Best practices for key-entering credit card transactions


As we continue to grapple with the impact of Covid-19 on retailers and develop new ways to provide goods and services in this radically different landscape, let’s review ways to safely take credit card purchases while lowering processing costs.

Since the virus can be spread by things we touch, a number of retailers are modifying their behavior to minimize or eliminate those points of contact. Whether it is curbside pickup, shipping goods to customers, home delivery or some other innovative solution, you may be considering keying the card number into your terminal because you don’t have or don’t want access to the customer’s physical card.

Most terminals have the ability to accept “contactless” transactions. Some cards are configured to allow the consumer to “tap” the terminal and transmit the data to the terminal for processing. Also, most new smart phones have a contactless solution built into them. As more and more businesses (and consumers) decide to limit the handling of cards to avoid cross contamination, you may want to review your terminal and determine if this payment option is something that fits with your business model and store’s “cash wrap” layout.

If you are key-entering card numbers into your credit card terminal, you need to make sure that you are collecting enough data (and the correct data) to ensure that you qualify at the best rate possible. With this data, you can also prevent bad guys from defrauding your business.

If you don’t swipe, dip or tap a card through the terminal and instead key it into the terminal, your transaction cost can increase. There are a number of interchange rates that you might downgrade to, which will increase your cost of the transaction.

To minimize the downgrade (unfortunately, you can’t eliminate it) and protect against fraud, you need to collect the following information and enter it into the terminal, when prompted, during the authorization attempt.

  • Street address where the month-end statement is mailed.
  • Zip code where the statement is mailed.
  • Three- or four-digit security code on the signature panel of the card (for American Express transactions, it is the four-digit code on the front of the card.)

If you have customers that are paying with a business card (either corporate, business, or purchasing card) then you need to also provide a PO Number and the amount of the transaction that is sales tax, if you charged sales tax on that transaction.

If the cardholder doesn’t have a PO number, use one of your own. Something as simple as the date of the transaction (example: March 27, 2020 would be 20200327). By way of example, for sales tax, if the total sale was $106 (this is what you keyed into the terminal when prompted for the “amount”), then you would indicate that $6 of that was sales tax.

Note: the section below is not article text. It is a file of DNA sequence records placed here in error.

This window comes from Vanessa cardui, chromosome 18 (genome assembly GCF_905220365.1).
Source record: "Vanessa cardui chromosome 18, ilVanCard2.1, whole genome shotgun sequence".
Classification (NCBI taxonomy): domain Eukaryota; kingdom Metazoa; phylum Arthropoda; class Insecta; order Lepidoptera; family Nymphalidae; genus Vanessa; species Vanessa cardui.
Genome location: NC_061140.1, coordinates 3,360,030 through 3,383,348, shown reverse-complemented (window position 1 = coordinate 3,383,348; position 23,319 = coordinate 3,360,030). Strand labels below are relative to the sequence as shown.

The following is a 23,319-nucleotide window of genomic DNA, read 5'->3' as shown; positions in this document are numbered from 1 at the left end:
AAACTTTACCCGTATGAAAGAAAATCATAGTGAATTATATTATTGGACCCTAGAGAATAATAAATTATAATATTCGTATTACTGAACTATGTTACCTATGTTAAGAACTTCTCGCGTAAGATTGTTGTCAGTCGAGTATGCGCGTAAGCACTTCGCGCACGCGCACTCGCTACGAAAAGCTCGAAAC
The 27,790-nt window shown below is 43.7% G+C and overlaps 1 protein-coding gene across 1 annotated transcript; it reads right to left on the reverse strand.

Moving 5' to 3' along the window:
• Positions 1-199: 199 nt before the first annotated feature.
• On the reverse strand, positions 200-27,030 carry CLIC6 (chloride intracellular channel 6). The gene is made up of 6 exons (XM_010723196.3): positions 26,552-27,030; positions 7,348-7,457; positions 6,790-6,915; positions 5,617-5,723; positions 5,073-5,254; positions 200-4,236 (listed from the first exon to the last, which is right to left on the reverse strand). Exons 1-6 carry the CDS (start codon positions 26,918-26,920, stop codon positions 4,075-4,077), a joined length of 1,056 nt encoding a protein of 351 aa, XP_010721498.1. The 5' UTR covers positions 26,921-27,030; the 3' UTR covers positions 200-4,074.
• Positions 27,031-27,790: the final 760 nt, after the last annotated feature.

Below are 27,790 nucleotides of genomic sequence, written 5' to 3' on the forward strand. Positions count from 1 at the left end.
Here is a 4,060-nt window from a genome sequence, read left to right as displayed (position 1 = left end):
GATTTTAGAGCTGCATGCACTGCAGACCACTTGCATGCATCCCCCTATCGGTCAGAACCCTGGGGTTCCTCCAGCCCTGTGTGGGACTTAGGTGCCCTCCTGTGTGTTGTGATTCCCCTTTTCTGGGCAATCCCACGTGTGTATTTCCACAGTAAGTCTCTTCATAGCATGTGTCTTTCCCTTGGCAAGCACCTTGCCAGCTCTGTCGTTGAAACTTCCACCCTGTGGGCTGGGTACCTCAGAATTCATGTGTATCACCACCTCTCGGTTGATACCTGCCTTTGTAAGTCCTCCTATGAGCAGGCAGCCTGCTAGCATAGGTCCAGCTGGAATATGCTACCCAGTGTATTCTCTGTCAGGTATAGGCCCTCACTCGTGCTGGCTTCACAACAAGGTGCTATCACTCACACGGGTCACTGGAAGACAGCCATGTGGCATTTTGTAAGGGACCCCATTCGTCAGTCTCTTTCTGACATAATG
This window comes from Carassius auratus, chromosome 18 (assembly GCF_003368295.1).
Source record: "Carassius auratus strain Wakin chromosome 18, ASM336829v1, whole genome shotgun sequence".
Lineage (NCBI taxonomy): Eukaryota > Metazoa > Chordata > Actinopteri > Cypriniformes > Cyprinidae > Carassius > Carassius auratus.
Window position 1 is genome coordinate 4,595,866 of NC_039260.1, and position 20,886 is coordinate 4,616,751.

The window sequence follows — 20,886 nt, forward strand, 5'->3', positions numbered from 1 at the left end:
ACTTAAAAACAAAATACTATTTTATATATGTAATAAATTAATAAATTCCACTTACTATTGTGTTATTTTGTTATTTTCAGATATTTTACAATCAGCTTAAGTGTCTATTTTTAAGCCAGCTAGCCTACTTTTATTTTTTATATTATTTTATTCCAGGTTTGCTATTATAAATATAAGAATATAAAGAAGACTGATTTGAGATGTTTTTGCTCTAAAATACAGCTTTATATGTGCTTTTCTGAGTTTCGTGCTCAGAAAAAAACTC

Modifying your behavior at the point of sale can save your business between 33¢ and $1.35 on a transaction of $100.

The other thing that we, unfortunately, need to worry about is fraud. During these chaotic times, the bad guys will figure out ways to commit fraud. Collecting the information above (address, zip, and security code) will provide additional information that you can use to determine if the sale is legitimate.

Address Verification Service (AVS) will return a match, partial match, or mismatch message on the receipt that is printed. Based on this message, you may decide to handle the transaction in a different manner. You should establish business controls to ensure that your staff understands the importance of this data point.

If the security code doesn’t match the one on file at the issuing bank, you will not get an approval code. This business control is hard-coded into the system and will prevent you from processing a sale on a card where the “customer” provides the wrong code.

In modifying your business process, if you choose to write a card number on an order form, you need a process in place to redact or destroy the card number after you are done with it. The same goes for the security code. You shouldn’t ever store the card’s security code after you receive an approval code.

Lastly, if your changes to your business model need a digital invoicing solution (with a payment link embedded in the invoice), we have merchant processing solutions that could help you with that service. Obviously, this type of change is a little more significant, but we have solutions to help you be successful. If you are interested in this type of solution, send an email to or call 800-366-3699 and ask for one of our sales team members.

As always, we are here and able to help you with any questions about these issues or anything else. Please feel free to contact our customer service team at 800-563-5981, option 2 for help.

John Mayleben, one of the nation’s first Certified Payments Professionals designated by the Electronic Transaction Association, is an MRA consultant and national expert on payment processing.